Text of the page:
SENIOR PROJECT MANAGER, Little Rock Arkansas, 1989-Present.
Negotiate contracts, schedule deliveries, and troubleshoot all phases of computer installations. Work closely with customers to determine their needs, then gain contractual commitments from manufacturing and field

In this case you would count the characters in the line starting with computer. That line has 77 characters. You would then add two characters from the left because there has been a two character indent. This gives you a total of 79 characters and will not give you a word wrap problem as was demonstrated above.

Use white or light colored paper and print on only one side

Scanners need maximum contrast between letters and the background. They also do best with standard 8.5 X 11 paper. When scanned, a resume with black ink and dark blue paper, the errors immediately went from zero to about 15.

Send a resume unfolded and flat in a 9 X 12 manila envelope

A crease going through letters can cause a scanner to misread words in that line. Although there is an extra cost to sending it unfolded (since it will most assuredly weigh over one ounce), it will scan better. Besides, even if the firm does not scan resumes, it will have a nicer appearance.

Avoid the use of italics

Many scanners do just fine with italics, but italics can cause problems for others. In part this is because with italics the characters come so close to merging with each other that the character reading software cannot discern what the letter should be.

Avoid the use of underlining

Some systems handle underlining just fine, but problems can occur when the underline touches the lower part of letters such as g or p.

Avoid fancy fonts

Some of the unusual fonts that are available are very difficult for scanners to read. One system was given a resume using a script typeface which the scanner interpreted as total gibberish. Such a resume would have been tossed out by virtually any employer. Other fancy fonts which would not work well include: Footlight, Matura, Kino, Wide Latin and Braggadocio.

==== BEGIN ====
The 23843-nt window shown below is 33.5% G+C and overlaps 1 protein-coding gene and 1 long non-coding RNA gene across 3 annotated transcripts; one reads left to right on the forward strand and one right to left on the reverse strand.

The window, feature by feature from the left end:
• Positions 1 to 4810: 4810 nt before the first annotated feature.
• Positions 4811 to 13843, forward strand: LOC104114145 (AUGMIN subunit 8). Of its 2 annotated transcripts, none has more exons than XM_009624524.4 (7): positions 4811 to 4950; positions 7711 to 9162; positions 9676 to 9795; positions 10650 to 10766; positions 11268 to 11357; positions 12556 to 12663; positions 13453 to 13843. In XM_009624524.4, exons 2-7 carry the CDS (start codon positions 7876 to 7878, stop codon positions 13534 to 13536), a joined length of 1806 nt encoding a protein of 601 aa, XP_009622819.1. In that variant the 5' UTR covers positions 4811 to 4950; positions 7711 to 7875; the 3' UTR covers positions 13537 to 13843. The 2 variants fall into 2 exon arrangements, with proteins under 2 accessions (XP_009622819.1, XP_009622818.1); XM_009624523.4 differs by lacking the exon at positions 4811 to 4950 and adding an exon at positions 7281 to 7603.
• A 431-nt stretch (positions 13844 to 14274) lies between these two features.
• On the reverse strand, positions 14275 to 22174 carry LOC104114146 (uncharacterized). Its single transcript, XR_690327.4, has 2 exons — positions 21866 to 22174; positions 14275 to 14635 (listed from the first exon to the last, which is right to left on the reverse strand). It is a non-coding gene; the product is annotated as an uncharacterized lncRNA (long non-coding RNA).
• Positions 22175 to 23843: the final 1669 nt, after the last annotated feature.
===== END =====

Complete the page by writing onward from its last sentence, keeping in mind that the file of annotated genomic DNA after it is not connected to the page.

Avoid the use of shading

There is really no reason to use shading, but some people use it on resumes just because it is available. Scanners need clear contract between the letters and background. Shading destroys that contrast and makes a scanner go bonkers. Don't use it.

Avoid the use of columns

Many scanners handle columns just fine, but for some scanners each column is assumed to be a separate page.

Avoid the use of boxes or vertical lines

Vertical lines can fool a scanner which may read it as an I. Vertical and horizontal lines and borders add nothing to a resume, so just plan to leave them off.

Avoid compressing space between letters and between lines

Today's word processing packages enable one to compress the space between letters and between lines. It enables more words to get on a page, but can cause problems for scanners. Stick to using the standard spacing between letters and lines and you will do just fine.

Never use a nine-pin dot matrix printer

A nine-pin dot matrix printer simply cannot give you a clean resume that will scan well. Even a 24-pin dot matrix printer will not print with the quality which will give you a perfectly scanned resume. A 24-pin dot matrix printer, used in in letter quality mode, would be fine for cover letters.

Never send a resume by fax unless requested

The quality of a fax so degrades the sharpness of the letters that errors are virtually guaranteed. If requested to fax a resume for the sake of speed, send your scannable resume by mail the same day so they will have your high quality resume as well. Or, consider sending only your scannable resume, but sending it by next day air or second day air.

Although this list comprises a number of points to follow, they are really quite simple. These rules do diminish some of the nice visual touches that are possible with today's word processing programs and laser printers, but once a resume is scanned and goes into the database, all of those things are stripped off anyway. When a resume is printed out after being stored, there will be no bolding, underlining, italics, shading, or any other special little things that people like to do with their resumes. So, if there is a chance the resume will be scanned, you might as well remove those things at the beginning and ensure that the scanner will read it with total accuracy. As scanning systems improve, some of the advice provided here will change, but for now, this is what you must do to ensure that your resume is accurately scanned and stored in a database.